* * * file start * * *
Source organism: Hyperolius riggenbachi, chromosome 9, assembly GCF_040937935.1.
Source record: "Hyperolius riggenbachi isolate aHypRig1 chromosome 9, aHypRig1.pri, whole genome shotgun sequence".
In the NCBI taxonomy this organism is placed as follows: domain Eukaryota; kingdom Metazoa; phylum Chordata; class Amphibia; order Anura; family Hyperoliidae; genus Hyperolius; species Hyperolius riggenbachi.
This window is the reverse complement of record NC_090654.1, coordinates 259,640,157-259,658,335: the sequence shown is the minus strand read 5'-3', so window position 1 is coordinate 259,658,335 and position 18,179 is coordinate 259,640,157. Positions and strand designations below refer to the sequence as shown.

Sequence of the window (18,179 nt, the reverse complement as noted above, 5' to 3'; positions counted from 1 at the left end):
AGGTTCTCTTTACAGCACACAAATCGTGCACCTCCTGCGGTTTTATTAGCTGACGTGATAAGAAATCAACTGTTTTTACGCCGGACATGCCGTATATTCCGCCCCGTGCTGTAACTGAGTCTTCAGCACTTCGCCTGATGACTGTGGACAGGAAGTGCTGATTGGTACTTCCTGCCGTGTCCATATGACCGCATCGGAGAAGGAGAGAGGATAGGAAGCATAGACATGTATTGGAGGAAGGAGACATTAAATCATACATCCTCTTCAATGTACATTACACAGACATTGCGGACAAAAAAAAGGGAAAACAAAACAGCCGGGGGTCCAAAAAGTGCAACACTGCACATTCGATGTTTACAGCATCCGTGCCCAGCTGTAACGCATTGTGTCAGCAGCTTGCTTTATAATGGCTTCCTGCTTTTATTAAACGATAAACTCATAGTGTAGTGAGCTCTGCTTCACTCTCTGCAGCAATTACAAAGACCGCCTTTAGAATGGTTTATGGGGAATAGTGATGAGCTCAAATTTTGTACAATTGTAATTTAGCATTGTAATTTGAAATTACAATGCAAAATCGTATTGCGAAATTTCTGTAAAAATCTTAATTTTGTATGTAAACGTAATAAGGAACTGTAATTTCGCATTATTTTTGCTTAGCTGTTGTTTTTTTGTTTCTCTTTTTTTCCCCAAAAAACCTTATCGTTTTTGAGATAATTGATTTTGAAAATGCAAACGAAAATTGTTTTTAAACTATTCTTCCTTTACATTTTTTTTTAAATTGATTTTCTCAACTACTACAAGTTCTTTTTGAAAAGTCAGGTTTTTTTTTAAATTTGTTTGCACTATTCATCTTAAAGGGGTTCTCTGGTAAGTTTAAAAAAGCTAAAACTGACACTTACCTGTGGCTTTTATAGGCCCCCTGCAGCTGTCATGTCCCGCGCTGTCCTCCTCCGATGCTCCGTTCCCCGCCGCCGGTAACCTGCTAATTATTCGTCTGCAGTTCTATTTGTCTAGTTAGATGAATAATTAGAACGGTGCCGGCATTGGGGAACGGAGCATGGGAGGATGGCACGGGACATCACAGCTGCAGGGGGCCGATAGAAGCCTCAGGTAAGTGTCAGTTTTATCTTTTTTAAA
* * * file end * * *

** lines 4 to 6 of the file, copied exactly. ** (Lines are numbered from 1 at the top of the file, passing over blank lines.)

This window is the reverse complement of record NC_090654.1, coordinates 259,640,157-259,658,335: the sequence shown is the minus strand read 5'-3', so window position 1 is coordinate 259,658,335 and position 18,179 is coordinate 259,640,157. Positions and strand designations below refer to the sequence as shown.

Sequence of the window (18,179 nt, the reverse complement as noted above, 5' to 3'; positions counted from 1 at the left end):
AGGTTCTCTTTACAGCACACAAATCGTGCACCTCCTGCGGTTTTATTAGCTGACGTGATAAGAAATCAACTGTTTTTACGCCGGACATGCCGTATATTCCGCCCCGTGCTGTAACTGAGTCTTCAGCACTTCGCCTGATGACTGTGGACAGGAAGTGCTGATTGGTACTTCCTGCCGTGTCCATATGACCGCATCGGAGAAGGAGAGAGGATAGGAAGCATAGACATGTATTGGAGGAAGGAGACATTAAATCATACATCCTCTTCAATGTACATTACACAGACATTGCGGACAAAAAAAAGGGAAAACAAAACAGCCGGGGGTCCAAAAAGTGCAACACTGCACATTCGATGTTTACAGCATCCGTGCCCAGCTGTAACGCATTGTGTCAGCAGCTTGCTTTATAATGGCTTCCTGCTTTTATTAAACGATAAACTCATAGTGTAGTGAGCTCTGCTTCACTCTCTGCAGCAATTACAAAGACCGCCTTTAGAATGGTTTATGGGGAATAGTGATGAGCTCAAATTTTGTACAATTGTAATTTAGCATTGTAATTTGAAATTACAATGCAAAATCGTATTGCGAAATTTCTGTAAAAATCTTAATTTTGTATGTAAACGTAATAAGGAACTGTAATTTCGCATTATTTTTGCTTAGCTGTTGTTTTTTTGTTTCTCTTTTTTTCCCCAAAAAACCTTATCGTTTTTGAGATAATTGATTTTGAAAATGCAAACGAAAATTGTTTTTAAACTATTCTTCCTTTACATTTTTTTTTAAATTGATTTTCTCAACTACTACAAGTTCTTTTTGAAAAGTCAGGTTTTTTTTTAAATTTGTTTGCACTATTCATCTTAAAGGGGTTCTCTGGTAAGTTTAAAAAAGCTAAAACTGACACTTACCTGTGGCTTTTATAGGCCCCCTGCAGCTGTCATGTCCCGCGCTGTCCTCCTCCGATGCTCCGTTCCCCGCCGCCGGTAACCTGCTAATTATTCGTCTGCAGTTCTATTTGTCTAGTTAGATGAATAATTAGAACGGTGCCGGCATTGGGGAACGGAGCATGGGAGGATGGCACGGGACATCACAGCTGCAGGGGGCCGATAGAAGCCTCAGGTAAGTGTCAGTTTTATCTTTTTTAAA